Over 100 West Virginia high school students walk out after being forced to attend evangelical service

Students at a West Virginia public high school were in between classes when they told that they had to attend an evangelical Christian revival service. When they sat down for the assembly, they were told to raise their hands and close their eyes in prayer and give their lives over to Jesus Christ — or face eternal damnation. According to ABC News, 16-year-old Cameron Mays sent a text to his father as he sat through the assembly and asked, “Is this legal?”

As ABC News points out, the assembly was not legal and was a direct violation of the U.S. Constitution, prompting over 100 students to stage a walkout in protest, chanting, “Separate the church and state” and, “My faith, my choice.”

From ABC News:

More than 1,000 students attend Huntington High. The mini revival took place last week during COMPASS, a daily, “noninstructional” break in the schedule during which students can study for tests, work on college prep or listen to guest speakers, said Cabell County Schools spokesperson Jedd Flowers.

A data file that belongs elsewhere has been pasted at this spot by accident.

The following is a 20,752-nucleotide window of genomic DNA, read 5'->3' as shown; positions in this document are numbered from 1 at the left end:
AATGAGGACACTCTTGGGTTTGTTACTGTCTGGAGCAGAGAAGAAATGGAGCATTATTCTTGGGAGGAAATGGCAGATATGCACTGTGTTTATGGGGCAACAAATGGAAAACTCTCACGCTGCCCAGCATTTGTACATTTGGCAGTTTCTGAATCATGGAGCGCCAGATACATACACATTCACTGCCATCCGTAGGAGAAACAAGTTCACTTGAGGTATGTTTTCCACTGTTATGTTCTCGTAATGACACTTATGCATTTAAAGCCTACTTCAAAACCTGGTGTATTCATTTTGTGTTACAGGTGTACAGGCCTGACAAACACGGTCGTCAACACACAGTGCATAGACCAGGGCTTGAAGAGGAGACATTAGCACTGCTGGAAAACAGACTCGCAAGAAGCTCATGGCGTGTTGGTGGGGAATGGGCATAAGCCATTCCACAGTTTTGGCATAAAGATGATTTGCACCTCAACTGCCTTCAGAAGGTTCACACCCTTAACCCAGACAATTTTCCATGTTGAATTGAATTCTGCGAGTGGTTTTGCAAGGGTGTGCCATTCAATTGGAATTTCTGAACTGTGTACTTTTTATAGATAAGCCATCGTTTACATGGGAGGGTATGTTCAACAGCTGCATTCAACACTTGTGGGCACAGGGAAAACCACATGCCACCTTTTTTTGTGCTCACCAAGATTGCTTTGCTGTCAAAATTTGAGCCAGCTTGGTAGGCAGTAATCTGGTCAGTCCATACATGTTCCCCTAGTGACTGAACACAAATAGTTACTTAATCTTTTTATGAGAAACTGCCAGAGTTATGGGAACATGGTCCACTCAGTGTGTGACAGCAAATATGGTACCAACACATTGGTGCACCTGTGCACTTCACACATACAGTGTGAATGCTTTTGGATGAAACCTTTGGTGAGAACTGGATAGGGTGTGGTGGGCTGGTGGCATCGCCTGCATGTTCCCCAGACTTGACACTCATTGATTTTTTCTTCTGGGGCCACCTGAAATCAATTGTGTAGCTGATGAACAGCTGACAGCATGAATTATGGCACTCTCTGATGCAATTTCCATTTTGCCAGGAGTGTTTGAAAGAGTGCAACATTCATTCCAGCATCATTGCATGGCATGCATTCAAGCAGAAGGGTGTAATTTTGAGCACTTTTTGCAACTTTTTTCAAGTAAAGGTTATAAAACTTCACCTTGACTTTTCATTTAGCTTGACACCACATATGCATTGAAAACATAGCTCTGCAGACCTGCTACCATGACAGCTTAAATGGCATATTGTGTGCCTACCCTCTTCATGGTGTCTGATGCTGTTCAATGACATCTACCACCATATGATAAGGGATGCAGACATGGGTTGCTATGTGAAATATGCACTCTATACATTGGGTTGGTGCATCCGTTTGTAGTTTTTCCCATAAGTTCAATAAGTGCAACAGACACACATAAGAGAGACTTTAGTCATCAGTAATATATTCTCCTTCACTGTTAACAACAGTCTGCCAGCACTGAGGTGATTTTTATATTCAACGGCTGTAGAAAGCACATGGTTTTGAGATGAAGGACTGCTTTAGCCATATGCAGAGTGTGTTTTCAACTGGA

Flowers said the event was voluntary, organized by the school’s chapter of the Fellowship of Christian Athletes. He said there was supposed to be a signup sheet for students, but two teachers mistakenly brought their entire class.

Bethany Felinton said her Jewish son felt he had no choice but to attend the assembly, and when he asked to leave, the teacher told him their classroom door was locked so he had to stay.

“It’s a completely unfair and unacceptable situation to put a teenager in,” she said. “I’m not knocking their faith, but there’s a time and place for everything — and in public schools, during the school day, is not the time and place.”

Read the full report at ABC News.

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